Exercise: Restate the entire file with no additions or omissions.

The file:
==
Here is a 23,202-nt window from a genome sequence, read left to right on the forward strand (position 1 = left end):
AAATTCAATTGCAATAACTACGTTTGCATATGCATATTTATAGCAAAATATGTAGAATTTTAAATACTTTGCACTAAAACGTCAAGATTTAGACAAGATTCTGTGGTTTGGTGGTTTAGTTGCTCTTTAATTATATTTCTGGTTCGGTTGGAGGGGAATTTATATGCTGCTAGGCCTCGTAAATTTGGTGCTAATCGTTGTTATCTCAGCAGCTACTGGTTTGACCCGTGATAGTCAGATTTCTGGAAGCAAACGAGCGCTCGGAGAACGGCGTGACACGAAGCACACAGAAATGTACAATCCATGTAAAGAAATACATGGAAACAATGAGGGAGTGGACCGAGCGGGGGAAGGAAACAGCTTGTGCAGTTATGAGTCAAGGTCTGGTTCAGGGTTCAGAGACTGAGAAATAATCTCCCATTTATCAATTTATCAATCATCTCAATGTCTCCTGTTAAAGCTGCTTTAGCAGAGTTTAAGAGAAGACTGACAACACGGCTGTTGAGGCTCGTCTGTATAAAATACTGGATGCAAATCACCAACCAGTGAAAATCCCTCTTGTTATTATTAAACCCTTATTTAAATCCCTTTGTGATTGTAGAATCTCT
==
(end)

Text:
Here is a 23,202-nt window from a genome sequence, read left to right on the forward strand (position 1 = left end):
AAATTCAATTGCAATAACTACGTTTGCATATGCATATTTATAGCAAAATATGTAGAATTTTAAATACTTTGCACTAAAACGTCAAGATTTAGACAAGATTCTGTGGTTTGGTGGTTTAGTTGCTCTTTAATTATATTTCTGGTTCGGTTGGAGGGGAATTTATATGCTGCTAGGCCTCGTAAATTTGGTGCTAATCGTTGTTATCTCAGCAGCTACTGGTTTGACCCGTGATAGTCAGATTTCTGGAAGCAAACGAGCGCTCGGAGAACGGCGTGACACGAAGCACACAGAAATGTACAATCCATGTAAAGAAATACATGGAAACAATGAGGGAGTGGACCGAGCGGGGGAAGGAAACAGCTTGTGCAGTTATGAGTCAAGGTCTGGTTCAGGGTTCAGAGACTGAGAAATAATCTCCCATTTATCAATTTATCAATCATCTCAATGTCTCCTGTTAAAGCTGCTTTAGCAGAGTTTAAGAGAAGACTGACAACACGGCTGTTGAGGCTCGTCTGTATAAAATACTGGATGCAAATCACCAACCAGTGAAAATCCCTCTTGTTATTATTAAACCCTTATTTAAATCCCTTTGTGATTGTAGAATCTCT